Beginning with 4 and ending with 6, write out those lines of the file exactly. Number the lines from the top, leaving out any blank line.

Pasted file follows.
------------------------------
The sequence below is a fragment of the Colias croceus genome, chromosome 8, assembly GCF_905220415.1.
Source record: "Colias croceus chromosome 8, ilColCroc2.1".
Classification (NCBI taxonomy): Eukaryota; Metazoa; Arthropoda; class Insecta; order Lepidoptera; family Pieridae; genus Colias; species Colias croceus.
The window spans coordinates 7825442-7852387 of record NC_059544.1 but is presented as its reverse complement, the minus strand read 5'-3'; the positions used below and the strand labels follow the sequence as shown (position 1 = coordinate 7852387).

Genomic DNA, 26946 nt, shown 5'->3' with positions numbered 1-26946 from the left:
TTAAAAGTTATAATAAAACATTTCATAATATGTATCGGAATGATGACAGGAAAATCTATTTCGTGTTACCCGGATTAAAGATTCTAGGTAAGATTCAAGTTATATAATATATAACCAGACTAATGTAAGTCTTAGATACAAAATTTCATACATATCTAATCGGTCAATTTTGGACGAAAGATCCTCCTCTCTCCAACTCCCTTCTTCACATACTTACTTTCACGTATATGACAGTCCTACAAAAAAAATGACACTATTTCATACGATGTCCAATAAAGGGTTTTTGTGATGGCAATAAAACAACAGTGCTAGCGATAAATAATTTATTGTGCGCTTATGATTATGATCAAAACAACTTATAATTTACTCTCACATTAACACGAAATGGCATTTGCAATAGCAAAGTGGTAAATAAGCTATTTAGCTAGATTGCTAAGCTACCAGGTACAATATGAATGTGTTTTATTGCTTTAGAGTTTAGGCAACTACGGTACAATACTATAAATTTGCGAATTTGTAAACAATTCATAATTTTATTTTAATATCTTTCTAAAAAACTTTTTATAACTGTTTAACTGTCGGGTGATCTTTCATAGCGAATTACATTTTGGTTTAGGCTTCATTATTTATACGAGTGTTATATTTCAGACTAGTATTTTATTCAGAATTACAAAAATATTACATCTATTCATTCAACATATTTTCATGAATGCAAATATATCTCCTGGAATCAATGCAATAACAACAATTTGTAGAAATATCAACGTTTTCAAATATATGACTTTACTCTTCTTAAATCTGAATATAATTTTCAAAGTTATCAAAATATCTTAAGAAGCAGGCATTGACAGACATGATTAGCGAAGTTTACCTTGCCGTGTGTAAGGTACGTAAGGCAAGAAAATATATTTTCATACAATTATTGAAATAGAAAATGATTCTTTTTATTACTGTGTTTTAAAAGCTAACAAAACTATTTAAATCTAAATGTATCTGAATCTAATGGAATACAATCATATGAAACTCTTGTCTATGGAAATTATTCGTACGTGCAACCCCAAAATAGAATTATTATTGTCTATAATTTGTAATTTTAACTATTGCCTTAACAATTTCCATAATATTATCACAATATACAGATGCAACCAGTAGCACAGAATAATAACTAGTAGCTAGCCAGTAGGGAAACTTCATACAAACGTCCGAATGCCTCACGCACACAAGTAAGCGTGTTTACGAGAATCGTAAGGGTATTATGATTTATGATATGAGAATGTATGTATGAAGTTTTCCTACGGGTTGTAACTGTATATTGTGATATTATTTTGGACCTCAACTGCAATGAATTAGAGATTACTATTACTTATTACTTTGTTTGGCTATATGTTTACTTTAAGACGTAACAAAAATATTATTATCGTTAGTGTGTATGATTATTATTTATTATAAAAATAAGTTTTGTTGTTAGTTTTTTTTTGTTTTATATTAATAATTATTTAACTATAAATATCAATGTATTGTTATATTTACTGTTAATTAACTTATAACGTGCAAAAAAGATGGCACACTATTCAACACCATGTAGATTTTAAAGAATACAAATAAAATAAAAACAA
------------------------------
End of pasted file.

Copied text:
The window spans coordinates 7825442-7852387 of record NC_059544.1 but is presented as its reverse complement, the minus strand read 5'-3'; the positions used below and the strand labels follow the sequence as shown (position 1 = coordinate 7852387).

Genomic DNA, 26946 nt, shown 5'->3' with positions numbered 1-26946 from the left:
TTAAAAGTTATAATAAAACATTTCATAATATGTATCGGAATGATGACAGGAAAATCTATTTCGTGTTACCCGGATTAAAGATTCTAGGTAAGATTCAAGTTATATAATATATAACCAGACTAATGTAAGTCTTAGATACAAAATTTCATACATATCTAATCGGTCAATTTTGGACGAAAGATCCTCCTCTCTCCAACTCCCTTCTTCACATACTTACTTTCACGTATATGACAGTCCTACAAAAAAAATGACACTATTTCATACGATGTCCAATAAAGGGTTTTTGTGATGGCAATAAAACAACAGTGCTAGCGATAAATAATTTATTGTGCGCTTATGATTATGATCAAAACAACTTATAATTTACTCTCACATTAACACGAAATGGCATTTGCAATAGCAAAGTGGTAAATAAGCTATTTAGCTAGATTGCTAAGCTACCAGGTACAATATGAATGTGTTTTATTGCTTTAGAGTTTAGGCAACTACGGTACAATACTATAAATTTGCGAATTTGTAAACAATTCATAATTTTATTTTAATATCTTTCTAAAAAACTTTTTATAACTGTTTAACTGTCGGGTGATCTTTCATAGCGAATTACATTTTGGTTTAGGCTTCATTATTTATACGAGTGTTATATTTCAGACTAGTATTTTATTCAGAATTACAAAAATATTACATCTATTCATTCAACATATTTTCATGAATGCAAATATATCTCCTGGAATCAATGCAATAACAACAATTTGTAGAAATATCAACGTTTTCAAATATATGACTTTACTCTTCTTAAATCTGAATATAATTTTCAAAGTTATCAAAATATCTTAAGAAGCAGGCATTGACAGACATGATTAGCGAAGTTTACCTTGCCGTGTGTAAGGTACGTAAGGCAAGAAAATATATTTTCATACAATTATTGAAATAGAAAATGATTCTTTTTATTACTGTGTTTTAAAAGCTAACAAAACTATTTAAATCTAAATGTATCTGAATCTAATGGAATACAATCATATGAAACTCTTGTCTATGGAAATTATTCGTACGTGCAACCCCAAAATAGAATTATTATTGTCTATAATTTGTAATTTTAACTATTGCCTTAACAATTTCCATAATATTATCACAATATACAGATGCAACCAGTAGCACAGAATAATAACTAGTAGCTAGCCAGTAGGGAAACTTCATACAAACGTCCGAATGCCTCACGCACACAAGTAAGCGTGTTTACGAGAATCGTAAGGGTATTATGATTTATGATATGAGAATGTATGTATGAAGTTTTCCTACGGGTTGTAACTGTATATTGTGATATTATTTTGGACCTCAACTGCAATGAATTAGAGATTACTATTACTTATTACTTTGTTTGGCTATATGTTTACTTTAAGACGTAACAAAAATATTATTATCGTTAGTGTGTATGATTATTATTTATTATAAAAATAAGTTTTGTTGTTAGTTTTTTTTTGTTTTATATTAATAATTATTTAACTATAAATATCAATGTATTGTTATATTTACTGTTAATTAACTTATAACGTGCAAAAAAGATGGCACACTATTCAACACCATGTAGATTTTAAAGAATACAAATAAAATAAAAACAA